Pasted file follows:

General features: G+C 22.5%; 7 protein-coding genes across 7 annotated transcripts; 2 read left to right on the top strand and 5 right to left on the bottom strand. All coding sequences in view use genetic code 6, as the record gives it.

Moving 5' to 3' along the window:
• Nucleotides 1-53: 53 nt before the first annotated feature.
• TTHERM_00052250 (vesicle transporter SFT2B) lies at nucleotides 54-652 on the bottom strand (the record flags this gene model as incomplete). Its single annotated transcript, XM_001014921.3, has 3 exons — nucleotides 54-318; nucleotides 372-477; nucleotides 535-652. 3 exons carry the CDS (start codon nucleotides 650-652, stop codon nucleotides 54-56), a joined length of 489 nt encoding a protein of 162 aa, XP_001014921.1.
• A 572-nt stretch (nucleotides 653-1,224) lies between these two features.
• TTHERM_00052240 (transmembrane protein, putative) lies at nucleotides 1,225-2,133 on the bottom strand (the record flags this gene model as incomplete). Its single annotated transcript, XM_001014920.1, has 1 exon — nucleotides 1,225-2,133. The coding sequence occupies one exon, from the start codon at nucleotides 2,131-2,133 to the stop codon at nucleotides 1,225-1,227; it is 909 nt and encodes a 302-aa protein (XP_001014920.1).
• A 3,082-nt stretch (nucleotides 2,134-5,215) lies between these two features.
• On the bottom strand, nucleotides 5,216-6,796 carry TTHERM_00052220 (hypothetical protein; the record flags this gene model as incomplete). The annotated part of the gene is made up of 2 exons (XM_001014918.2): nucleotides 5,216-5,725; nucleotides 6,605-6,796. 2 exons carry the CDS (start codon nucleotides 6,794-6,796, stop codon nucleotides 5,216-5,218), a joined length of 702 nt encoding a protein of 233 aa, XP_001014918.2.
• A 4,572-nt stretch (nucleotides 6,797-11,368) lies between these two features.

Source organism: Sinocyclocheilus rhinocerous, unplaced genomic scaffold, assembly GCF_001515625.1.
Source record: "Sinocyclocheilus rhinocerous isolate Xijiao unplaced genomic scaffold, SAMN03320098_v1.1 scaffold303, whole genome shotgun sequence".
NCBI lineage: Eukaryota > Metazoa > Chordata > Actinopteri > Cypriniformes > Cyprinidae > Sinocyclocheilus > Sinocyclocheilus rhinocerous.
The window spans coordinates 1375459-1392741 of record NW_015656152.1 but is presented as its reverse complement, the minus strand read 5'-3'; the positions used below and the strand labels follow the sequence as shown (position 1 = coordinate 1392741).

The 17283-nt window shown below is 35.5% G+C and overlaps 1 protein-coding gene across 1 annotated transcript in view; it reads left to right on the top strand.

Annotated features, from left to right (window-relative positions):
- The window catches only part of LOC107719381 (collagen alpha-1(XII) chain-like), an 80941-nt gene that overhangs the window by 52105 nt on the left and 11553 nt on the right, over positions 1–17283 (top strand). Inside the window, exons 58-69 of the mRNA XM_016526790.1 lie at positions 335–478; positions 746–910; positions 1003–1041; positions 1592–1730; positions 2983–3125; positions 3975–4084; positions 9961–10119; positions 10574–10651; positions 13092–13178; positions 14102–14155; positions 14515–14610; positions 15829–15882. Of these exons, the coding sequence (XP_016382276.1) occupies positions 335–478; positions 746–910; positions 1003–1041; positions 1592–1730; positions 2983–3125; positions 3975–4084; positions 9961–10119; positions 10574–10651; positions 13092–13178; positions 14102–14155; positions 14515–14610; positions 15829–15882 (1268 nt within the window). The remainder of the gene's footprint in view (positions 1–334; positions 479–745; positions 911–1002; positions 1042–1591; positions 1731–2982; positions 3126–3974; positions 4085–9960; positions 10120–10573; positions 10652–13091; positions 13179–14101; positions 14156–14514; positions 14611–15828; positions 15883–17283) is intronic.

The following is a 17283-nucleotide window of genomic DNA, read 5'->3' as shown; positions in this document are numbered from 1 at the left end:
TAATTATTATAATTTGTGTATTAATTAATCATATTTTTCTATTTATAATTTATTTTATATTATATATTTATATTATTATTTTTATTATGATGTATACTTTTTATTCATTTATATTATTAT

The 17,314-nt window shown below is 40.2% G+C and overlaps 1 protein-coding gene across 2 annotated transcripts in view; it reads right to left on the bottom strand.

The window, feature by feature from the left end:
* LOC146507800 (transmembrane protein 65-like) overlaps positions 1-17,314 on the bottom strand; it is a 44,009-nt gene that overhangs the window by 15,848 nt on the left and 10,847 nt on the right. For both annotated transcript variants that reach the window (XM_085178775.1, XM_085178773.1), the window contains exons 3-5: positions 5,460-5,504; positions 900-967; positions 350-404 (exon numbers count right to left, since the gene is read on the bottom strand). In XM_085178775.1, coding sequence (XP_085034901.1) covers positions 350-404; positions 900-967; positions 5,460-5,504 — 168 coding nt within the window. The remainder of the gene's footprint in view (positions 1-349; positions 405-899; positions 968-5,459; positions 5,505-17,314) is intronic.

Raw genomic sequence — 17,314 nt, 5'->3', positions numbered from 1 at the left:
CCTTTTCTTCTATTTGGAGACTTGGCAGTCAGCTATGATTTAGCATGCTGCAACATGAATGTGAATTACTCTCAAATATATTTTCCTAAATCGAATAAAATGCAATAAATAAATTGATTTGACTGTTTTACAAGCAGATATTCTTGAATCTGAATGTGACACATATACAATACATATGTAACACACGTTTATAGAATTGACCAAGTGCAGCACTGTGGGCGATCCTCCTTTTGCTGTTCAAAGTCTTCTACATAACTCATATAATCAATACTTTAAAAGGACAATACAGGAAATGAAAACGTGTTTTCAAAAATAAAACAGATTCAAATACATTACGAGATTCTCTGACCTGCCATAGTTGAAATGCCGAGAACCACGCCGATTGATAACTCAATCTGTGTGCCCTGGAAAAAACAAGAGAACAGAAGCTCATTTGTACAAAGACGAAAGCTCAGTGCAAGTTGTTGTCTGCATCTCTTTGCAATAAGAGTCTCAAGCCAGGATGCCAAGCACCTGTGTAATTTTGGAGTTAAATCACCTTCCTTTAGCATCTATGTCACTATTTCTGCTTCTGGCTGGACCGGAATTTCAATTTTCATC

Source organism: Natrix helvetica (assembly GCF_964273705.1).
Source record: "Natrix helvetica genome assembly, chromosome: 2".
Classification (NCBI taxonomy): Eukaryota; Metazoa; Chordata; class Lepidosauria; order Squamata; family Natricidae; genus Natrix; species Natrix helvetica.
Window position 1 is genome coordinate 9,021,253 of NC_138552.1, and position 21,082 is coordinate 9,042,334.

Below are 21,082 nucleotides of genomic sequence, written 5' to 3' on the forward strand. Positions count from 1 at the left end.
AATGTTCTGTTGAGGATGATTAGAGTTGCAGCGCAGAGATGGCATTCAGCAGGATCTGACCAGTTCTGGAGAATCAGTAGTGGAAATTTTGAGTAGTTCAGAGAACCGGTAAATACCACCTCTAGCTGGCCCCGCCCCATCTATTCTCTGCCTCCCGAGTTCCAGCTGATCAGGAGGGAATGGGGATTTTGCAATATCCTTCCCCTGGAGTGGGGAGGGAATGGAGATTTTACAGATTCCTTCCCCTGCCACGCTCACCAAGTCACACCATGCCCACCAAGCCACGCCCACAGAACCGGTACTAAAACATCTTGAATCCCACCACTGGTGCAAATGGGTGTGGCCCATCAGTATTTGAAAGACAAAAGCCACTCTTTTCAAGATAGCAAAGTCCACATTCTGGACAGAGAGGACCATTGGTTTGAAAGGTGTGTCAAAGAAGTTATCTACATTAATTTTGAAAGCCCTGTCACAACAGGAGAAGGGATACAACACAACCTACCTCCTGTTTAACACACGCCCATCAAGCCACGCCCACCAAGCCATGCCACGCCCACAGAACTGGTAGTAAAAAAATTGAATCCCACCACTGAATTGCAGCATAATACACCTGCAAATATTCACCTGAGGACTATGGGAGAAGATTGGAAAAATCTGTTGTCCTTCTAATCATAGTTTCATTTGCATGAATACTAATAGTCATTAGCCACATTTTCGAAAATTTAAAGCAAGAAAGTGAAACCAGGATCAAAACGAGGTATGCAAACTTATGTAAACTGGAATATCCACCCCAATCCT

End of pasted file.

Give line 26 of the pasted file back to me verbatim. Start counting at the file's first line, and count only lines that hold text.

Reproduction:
Classification (NCBI taxonomy): Eukaryota; Metazoa; Chordata; class Lepidosauria; order Squamata; family Natricidae; genus Natrix; species Natrix helvetica.